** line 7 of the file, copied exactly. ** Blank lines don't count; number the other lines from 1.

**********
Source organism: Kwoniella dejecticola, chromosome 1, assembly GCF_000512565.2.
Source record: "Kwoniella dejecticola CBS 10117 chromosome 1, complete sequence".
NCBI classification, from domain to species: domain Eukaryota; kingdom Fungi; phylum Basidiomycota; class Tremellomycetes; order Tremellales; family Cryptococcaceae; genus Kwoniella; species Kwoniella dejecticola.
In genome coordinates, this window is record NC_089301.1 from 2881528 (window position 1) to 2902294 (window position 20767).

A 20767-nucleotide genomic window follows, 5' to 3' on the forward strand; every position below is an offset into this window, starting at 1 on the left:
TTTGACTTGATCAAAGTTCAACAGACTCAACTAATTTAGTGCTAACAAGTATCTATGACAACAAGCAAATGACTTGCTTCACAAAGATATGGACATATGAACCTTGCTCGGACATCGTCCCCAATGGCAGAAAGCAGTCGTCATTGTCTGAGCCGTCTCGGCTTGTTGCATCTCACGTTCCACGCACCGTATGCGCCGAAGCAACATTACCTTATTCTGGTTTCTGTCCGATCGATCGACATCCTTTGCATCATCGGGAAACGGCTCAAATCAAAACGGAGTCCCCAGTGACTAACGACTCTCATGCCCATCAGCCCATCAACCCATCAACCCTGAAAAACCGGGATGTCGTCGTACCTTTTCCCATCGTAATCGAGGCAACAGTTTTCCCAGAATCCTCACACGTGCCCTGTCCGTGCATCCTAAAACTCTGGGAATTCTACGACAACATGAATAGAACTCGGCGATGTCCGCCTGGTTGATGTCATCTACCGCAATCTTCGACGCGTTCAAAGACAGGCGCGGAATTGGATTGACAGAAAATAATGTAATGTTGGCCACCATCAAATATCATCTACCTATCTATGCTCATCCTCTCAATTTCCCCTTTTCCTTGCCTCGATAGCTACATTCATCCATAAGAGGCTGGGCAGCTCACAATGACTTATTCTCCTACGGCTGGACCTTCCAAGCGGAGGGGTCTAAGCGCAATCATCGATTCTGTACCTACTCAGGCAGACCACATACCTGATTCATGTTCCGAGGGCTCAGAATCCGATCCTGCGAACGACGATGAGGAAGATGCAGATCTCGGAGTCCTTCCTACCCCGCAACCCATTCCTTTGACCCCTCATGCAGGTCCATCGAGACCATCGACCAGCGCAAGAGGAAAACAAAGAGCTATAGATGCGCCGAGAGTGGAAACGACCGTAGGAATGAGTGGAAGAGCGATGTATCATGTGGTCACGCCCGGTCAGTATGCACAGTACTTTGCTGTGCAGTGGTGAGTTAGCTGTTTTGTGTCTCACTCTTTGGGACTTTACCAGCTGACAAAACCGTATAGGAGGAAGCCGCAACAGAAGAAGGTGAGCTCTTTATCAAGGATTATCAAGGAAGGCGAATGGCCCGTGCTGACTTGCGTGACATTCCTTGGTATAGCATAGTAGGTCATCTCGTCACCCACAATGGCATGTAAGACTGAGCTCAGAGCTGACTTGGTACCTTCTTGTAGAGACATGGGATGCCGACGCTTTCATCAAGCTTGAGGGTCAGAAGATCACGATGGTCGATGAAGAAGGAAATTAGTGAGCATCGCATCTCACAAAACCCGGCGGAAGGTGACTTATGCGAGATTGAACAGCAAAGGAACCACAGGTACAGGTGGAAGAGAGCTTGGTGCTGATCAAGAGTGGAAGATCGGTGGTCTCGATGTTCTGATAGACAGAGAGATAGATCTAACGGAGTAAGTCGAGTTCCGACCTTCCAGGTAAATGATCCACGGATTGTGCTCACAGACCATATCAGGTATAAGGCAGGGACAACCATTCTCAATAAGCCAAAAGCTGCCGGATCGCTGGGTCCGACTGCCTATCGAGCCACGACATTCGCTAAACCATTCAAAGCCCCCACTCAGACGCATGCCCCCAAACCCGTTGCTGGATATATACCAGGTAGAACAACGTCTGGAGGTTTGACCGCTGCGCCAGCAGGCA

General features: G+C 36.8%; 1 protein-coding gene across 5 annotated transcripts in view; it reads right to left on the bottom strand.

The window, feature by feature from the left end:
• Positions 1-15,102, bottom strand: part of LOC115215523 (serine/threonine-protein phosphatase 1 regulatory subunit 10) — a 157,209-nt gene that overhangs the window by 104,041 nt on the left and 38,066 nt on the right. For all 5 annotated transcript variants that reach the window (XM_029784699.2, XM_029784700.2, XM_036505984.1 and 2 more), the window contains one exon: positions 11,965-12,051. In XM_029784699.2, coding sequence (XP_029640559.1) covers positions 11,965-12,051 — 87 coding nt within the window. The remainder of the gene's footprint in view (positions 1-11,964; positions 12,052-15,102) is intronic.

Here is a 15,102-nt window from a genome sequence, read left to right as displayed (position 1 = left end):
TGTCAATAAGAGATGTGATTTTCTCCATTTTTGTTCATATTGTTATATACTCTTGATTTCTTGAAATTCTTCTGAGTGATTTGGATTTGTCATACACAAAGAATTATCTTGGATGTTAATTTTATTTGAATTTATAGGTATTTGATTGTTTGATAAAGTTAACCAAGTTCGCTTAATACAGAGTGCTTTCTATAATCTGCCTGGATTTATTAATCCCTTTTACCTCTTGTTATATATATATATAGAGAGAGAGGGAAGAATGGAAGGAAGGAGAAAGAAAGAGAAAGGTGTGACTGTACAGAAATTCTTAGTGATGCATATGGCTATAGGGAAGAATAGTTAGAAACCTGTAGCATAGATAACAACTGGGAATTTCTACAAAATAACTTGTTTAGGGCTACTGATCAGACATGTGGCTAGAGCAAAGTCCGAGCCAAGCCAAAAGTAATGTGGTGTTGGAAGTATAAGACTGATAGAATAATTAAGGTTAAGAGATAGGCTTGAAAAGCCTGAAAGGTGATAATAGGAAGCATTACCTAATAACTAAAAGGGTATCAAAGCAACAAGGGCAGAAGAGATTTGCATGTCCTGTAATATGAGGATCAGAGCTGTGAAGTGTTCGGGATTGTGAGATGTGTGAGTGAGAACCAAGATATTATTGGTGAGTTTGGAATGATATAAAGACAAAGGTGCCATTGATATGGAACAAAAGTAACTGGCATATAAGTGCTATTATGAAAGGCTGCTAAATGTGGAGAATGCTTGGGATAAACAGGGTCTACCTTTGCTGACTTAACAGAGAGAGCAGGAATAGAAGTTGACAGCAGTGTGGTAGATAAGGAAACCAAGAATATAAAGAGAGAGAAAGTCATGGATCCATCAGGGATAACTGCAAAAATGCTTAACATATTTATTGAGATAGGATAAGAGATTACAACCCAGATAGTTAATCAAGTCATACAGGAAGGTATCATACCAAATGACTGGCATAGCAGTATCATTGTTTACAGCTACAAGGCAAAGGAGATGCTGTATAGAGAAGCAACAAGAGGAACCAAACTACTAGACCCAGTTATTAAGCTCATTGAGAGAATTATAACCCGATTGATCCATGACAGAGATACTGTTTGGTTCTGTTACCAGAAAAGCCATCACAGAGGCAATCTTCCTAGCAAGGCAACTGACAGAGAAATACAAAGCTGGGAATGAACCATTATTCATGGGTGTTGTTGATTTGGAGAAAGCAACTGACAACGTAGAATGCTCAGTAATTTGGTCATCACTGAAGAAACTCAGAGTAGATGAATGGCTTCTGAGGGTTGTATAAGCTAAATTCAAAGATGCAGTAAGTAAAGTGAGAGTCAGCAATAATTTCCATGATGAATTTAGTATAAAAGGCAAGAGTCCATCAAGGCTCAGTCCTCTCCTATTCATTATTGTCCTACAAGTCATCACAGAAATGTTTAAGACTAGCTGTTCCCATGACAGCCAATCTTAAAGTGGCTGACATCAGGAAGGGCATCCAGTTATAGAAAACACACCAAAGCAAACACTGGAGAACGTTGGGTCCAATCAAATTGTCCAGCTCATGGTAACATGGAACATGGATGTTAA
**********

General features: G+C 36.8%; 1 protein-coding gene across 5 annotated transcripts in view; it reads right to left on the bottom strand.